National Insignia

State symbols project the recognisability of a country. Slovenia’s symbols highlight historical facts and its cultural tradition, testifying to the fact that the Slovenians are the genuine heirs to the cultural and national heritage of Karantania, the first Slav state and one of the first states following the collapse of the Roman Empire.

The flag

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Slovenia's national flag is white, blue and red and bears the Slovenian cot of arms. The three-coloured flag first appeared during the Spring of Nations in 1848. The National Assembly upon the announcement of Slovenia's independence on 25 June 1991 took the decision on the design of the present flag.

The national flag is one of the state symbols, so we hang it out whenever we want to emphasize our appurtenance to the country – such as in times of war, national holidays or during sport games of our national teams, or to signify that our country is a participant in some event, such as international conferences, fairs, state visits, etc.

The Coat of Arms

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Slovenia’s coat of arms is in the shape of a shield. In the middle of the shield is the outline of Mount Triglav in white; beneath which are two wavy blue lines, representing the sea and the rivers and above are three gold six-pointed stars, arranged in the shape of an inverted triangle.

As on the flag, the three national colours (white, blue and red) of Carniola - the central historic state on the territory of the Slovenian people - are used. The six- pointed stars are the symbols of the Celje counts, the last great dynasty on Slovenian territory, and Mount Triglav as a symbol of Slovenehood. The coat of arms was designed by the sculptor Marko Pogačnik.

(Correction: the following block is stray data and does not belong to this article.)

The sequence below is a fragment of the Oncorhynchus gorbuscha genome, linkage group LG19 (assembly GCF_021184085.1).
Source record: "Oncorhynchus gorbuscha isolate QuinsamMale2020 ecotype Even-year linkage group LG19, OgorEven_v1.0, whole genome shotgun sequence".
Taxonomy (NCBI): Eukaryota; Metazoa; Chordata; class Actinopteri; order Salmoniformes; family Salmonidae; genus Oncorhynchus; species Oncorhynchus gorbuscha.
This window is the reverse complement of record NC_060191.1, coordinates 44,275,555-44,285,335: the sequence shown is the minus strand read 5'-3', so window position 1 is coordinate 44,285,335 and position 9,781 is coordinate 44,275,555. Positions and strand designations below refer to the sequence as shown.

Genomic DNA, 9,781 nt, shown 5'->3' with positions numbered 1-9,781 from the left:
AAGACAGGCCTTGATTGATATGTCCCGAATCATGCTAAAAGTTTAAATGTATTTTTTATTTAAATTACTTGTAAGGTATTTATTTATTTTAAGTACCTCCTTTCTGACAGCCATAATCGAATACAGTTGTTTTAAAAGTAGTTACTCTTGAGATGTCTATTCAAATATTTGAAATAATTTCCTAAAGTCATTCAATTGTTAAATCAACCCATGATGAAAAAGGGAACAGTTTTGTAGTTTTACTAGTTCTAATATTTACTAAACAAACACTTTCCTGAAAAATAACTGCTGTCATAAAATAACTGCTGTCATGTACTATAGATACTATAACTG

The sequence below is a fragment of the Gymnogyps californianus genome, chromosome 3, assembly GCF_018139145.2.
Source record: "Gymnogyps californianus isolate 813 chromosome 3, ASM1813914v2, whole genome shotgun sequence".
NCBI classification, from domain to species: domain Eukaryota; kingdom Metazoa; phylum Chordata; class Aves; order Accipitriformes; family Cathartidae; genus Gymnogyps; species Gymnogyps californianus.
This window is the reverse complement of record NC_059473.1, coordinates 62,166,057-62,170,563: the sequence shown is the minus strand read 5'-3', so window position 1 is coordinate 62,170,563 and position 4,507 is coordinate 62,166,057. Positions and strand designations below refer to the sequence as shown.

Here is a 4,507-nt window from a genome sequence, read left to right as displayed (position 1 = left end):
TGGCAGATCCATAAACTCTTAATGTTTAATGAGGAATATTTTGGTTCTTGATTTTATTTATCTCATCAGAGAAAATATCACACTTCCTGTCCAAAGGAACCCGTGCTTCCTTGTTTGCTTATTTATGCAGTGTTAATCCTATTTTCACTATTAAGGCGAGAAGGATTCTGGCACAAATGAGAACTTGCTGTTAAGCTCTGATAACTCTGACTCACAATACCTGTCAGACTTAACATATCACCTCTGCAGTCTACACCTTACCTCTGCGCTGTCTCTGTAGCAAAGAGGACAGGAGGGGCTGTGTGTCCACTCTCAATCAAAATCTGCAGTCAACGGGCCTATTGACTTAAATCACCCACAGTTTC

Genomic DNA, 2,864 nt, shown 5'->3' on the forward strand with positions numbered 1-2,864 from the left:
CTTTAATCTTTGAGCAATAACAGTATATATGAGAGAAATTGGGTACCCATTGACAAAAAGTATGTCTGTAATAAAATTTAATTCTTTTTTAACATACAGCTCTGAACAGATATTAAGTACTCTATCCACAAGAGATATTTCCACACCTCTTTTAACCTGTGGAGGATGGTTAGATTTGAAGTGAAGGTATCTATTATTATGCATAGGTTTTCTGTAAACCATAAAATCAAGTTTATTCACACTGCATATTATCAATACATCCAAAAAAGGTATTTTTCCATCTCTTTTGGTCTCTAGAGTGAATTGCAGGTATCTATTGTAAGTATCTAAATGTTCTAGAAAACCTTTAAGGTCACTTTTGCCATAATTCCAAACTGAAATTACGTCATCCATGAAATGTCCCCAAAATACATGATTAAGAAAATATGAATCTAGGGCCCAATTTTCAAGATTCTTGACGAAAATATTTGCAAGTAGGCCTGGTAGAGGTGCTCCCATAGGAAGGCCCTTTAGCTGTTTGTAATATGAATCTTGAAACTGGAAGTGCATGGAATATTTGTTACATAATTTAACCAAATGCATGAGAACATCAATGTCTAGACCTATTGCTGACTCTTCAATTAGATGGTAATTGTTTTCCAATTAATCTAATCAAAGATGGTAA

The anthem

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The seventh stanza of Zdravljica (A Toast), a lengthy poem by France Prešeren (1800–1849) in used as the Slovenian national anthem. The poem was set to music decades ago by Stanko Premrl (1880–1965).

Zdravljica, a toast to all good-hearted people, was written in 1844, and in it the poet declares his belief in a free-thinking Slovenian and Slavonic political awareness, promoting the idela of a Unified Slovenia, which the March revolution in 1848 elevated into a national political programme.

Translation of the Slovenian anthem:

God’s blessing on all nations, who
long and work for that bright day,
when o’er earth’s habitations, no
war, no strife shall hold its sway;
who long to see, that all man free,
no more shall foes but neighbours be.

Click the link for an audio recording (mp3, 1.5 MB) of the concert on the occasion of the main state celebration of the Independence and Unity Day, 23 December 2005 (conductor: Uroš Lajovic, choirmaster: Robert Mraček).

Source: http://www.twenty.si/for-youth/